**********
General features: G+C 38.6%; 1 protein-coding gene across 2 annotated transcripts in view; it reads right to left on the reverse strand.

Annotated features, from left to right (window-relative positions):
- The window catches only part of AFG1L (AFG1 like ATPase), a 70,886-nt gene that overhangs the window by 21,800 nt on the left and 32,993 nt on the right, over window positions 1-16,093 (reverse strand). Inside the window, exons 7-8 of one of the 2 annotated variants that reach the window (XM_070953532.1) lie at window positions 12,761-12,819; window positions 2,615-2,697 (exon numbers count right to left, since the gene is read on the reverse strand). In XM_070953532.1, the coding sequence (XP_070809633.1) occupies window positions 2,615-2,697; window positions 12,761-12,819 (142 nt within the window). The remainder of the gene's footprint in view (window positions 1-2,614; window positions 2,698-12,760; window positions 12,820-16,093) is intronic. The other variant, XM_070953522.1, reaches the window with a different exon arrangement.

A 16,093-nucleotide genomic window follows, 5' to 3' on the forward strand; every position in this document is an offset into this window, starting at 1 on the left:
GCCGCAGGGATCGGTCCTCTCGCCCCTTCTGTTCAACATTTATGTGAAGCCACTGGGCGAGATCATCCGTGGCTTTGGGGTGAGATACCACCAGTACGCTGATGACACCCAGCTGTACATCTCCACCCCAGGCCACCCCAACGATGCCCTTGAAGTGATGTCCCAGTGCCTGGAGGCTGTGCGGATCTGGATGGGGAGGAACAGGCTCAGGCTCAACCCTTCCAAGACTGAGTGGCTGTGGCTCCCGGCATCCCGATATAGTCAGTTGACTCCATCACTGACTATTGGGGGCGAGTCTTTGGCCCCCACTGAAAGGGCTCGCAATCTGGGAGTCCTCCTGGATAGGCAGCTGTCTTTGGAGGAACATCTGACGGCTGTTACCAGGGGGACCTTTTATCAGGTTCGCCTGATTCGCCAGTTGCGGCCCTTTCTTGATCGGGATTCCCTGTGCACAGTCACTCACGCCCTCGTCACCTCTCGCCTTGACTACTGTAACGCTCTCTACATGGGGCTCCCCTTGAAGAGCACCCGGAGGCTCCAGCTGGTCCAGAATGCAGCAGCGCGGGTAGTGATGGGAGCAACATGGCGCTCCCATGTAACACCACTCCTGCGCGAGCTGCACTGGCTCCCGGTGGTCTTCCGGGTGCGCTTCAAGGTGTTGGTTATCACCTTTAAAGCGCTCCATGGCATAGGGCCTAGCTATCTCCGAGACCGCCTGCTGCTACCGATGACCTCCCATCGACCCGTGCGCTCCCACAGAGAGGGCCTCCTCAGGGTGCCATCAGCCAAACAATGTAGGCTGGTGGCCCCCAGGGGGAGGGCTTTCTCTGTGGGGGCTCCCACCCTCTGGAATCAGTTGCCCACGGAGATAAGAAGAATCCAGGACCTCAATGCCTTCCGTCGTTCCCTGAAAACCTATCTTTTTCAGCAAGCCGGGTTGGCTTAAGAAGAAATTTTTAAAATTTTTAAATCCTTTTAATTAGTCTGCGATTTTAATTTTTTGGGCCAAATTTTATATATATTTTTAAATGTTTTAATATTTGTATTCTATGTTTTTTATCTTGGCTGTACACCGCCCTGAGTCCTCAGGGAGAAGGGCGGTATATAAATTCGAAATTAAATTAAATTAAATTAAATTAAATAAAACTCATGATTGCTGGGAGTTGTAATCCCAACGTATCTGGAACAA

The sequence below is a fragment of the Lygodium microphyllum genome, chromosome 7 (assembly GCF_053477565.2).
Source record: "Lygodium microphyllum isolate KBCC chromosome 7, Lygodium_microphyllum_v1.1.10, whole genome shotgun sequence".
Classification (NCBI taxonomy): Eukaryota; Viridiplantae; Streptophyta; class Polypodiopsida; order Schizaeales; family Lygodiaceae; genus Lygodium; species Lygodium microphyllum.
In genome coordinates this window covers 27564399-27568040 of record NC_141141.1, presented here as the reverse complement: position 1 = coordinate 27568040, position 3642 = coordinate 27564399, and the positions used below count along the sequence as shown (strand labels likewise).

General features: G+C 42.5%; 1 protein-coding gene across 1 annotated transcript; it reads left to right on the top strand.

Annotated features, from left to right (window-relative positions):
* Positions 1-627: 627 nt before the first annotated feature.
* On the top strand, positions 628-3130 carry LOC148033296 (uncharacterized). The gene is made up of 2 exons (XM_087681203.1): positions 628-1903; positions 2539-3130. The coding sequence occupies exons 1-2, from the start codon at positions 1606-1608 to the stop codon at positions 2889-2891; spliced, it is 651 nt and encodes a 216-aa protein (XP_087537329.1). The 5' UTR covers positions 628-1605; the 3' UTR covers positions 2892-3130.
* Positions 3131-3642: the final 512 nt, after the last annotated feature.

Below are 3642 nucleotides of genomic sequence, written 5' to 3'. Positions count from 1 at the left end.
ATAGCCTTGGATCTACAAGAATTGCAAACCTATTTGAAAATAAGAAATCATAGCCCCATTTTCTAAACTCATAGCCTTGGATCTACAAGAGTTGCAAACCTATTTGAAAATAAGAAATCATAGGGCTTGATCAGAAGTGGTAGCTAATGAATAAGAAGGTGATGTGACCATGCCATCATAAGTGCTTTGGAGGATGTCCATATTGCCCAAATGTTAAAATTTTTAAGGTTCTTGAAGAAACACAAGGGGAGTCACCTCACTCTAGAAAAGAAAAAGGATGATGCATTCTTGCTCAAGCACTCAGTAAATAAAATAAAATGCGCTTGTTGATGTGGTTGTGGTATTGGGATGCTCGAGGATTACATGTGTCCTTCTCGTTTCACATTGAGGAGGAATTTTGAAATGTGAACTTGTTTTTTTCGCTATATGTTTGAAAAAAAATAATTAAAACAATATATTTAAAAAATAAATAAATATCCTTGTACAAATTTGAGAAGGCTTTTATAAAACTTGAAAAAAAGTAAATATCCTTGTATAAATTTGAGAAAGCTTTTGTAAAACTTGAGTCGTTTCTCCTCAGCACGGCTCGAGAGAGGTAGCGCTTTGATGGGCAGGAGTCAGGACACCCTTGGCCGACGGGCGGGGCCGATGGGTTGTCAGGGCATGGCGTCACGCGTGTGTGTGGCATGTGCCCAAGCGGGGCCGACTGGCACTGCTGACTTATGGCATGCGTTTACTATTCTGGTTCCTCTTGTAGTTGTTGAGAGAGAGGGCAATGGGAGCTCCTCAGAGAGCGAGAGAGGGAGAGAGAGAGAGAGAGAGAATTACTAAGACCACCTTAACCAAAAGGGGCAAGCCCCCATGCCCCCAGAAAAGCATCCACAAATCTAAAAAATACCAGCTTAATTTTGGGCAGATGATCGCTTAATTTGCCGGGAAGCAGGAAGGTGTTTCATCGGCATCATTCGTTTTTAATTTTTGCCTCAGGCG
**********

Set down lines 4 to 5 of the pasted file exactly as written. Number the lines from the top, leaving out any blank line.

A 16,093-nucleotide genomic window follows, 5' to 3' on the forward strand; every position in this document is an offset into this window, starting at 1 on the left:
GCCGCAGGGATCGGTCCTCTCGCCCCTTCTGTTCAACATTTATGTGAAGCCACTGGGCGAGATCATCCGTGGCTTTGGGGTGAGATACCACCAGTACGCTGATGACACCCAGCTGTACATCTCCACCCCAGGCCACCCCAACGATGCCCTTGAAGTGATGTCCCAGTGCCTGGAGGCTGTGCGGATCTGGATGGGGAGGAACAGGCTCAGGCTCAACCCTTCCAAGACTGAGTGGCTGTGGCTCCCGGCATCCCGATATAGTCAGTTGACTCCATCACTGACTATTGGGGGCGAGTCTTTGGCCCCCACTGAAAGGGCTCGCAATCTGGGAGTCCTCCTGGATAGGCAGCTGTCTTTGGAGGAACATCTGACGGCTGTTACCAGGGGGACCTTTTATCAGGTTCGCCTGATTCGCCAGTTGCGGCCCTTTCTTGATCGGGATTCCCTGTGCACAGTCACTCACGCCCTCGTCACCTCTCGCCTTGACTACTGTAACGCTCTCTACATGGGGCTCCCCTTGAAGAGCACCCGGAGGCTCCAGCTGGTCCAGAATGCAGCAGCGCGGGTAGTGATGGGAGCAACATGGCGCTCCCATGTAACACCACTCCTGCGCGAGCTGCACTGGCTCCCGGTGGTCTTCCGGGTGCGCTTCAAGGTGTTGGTTATCACCTTTAAAGCGCTCCATGGCATAGGGCCTAGCTATCTCCGAGACCGCCTGCTGCTACCGATGACCTCCCATCGACCCGTGCGCTCCCACAGAGAGGGCCTCCTCAGGGTGCCATCAGCCAAACAATGTAGGCTGGTGGCCCCCAGGGGGAGGGCTTTCTCTGTGGGGGCTCCCACCCTCTGGAATCAGTTGCCCACGGAGATAAGAAGAATCCAGGACCTCAATGCCTTCCGTCGTTCCCTGAAAACCTATCTTTTTCAGCAAGCCGGGTTGGCTTAAGAAGAAATTTTTAAAATTTTTAAATCCTTTTAATTAGTCTGCGATTTTAATTTTTTGGGCCAAATTTTATATATATTTTTAAATGTTTTAATATTTGTATTCTATGTTTTTTATCTTGGCTGTACACCGCCCTGAGTCCTCAGGGAGAAGGGCGGTATATAAATTCGAAATTAAATTAAATTAAATTAAATTAAATAAAACTCATGATTGCTGGGAGTTGTAATCCCAACGTATCTGGAACAA